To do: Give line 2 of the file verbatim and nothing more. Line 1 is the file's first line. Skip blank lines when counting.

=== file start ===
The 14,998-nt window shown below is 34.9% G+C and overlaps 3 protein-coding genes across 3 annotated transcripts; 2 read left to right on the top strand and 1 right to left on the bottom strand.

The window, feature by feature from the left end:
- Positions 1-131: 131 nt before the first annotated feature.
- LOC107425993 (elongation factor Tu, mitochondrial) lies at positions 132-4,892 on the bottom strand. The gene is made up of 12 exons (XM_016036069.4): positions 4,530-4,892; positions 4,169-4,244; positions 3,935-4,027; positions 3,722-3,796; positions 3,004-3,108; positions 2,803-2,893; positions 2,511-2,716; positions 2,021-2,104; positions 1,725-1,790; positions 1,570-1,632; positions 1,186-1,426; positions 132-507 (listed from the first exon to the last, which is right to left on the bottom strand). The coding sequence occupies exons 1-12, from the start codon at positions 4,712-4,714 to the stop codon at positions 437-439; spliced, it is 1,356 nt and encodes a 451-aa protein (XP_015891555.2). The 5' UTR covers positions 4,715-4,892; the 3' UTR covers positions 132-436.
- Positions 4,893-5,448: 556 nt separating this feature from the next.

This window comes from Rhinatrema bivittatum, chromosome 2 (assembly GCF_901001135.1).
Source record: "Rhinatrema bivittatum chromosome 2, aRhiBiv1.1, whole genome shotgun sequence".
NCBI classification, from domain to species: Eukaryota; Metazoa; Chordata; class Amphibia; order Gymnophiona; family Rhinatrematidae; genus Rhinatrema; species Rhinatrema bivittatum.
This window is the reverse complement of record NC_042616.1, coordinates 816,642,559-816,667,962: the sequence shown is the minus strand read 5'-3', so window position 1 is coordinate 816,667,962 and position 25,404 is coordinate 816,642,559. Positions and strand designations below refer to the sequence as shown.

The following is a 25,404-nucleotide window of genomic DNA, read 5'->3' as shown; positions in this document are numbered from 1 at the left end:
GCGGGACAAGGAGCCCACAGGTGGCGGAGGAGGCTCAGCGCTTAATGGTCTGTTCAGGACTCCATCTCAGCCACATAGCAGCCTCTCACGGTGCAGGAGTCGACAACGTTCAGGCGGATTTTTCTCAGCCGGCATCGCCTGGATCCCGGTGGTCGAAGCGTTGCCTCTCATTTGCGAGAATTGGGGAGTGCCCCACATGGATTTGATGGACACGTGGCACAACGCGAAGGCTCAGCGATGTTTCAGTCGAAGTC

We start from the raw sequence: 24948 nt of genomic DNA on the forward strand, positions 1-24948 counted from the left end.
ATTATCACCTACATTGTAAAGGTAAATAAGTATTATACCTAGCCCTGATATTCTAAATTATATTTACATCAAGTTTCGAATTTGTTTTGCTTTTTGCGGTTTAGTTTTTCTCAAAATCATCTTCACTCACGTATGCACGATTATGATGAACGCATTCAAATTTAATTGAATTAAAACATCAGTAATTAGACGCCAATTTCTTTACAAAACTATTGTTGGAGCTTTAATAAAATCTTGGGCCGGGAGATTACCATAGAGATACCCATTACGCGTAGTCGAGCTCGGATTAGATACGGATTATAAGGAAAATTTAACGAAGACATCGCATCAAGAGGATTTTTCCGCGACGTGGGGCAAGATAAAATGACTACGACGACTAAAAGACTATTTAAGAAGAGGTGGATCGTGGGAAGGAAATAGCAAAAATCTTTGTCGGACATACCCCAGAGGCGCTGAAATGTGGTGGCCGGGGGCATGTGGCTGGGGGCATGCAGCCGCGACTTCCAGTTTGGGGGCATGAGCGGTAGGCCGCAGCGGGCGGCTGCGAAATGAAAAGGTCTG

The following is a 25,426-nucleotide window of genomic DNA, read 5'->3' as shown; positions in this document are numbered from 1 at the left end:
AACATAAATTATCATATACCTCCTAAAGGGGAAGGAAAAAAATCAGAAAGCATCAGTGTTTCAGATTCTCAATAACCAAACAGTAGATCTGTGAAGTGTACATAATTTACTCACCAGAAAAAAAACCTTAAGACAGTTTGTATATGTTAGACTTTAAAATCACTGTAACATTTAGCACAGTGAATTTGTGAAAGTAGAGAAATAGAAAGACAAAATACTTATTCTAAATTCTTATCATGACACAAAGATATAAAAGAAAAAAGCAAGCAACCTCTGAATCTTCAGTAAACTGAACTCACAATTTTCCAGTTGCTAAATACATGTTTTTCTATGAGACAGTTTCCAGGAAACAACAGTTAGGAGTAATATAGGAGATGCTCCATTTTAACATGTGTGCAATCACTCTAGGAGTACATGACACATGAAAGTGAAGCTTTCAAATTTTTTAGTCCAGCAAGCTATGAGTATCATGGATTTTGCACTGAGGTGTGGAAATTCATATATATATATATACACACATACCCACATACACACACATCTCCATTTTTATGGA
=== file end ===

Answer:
The window, feature by feature from the left end: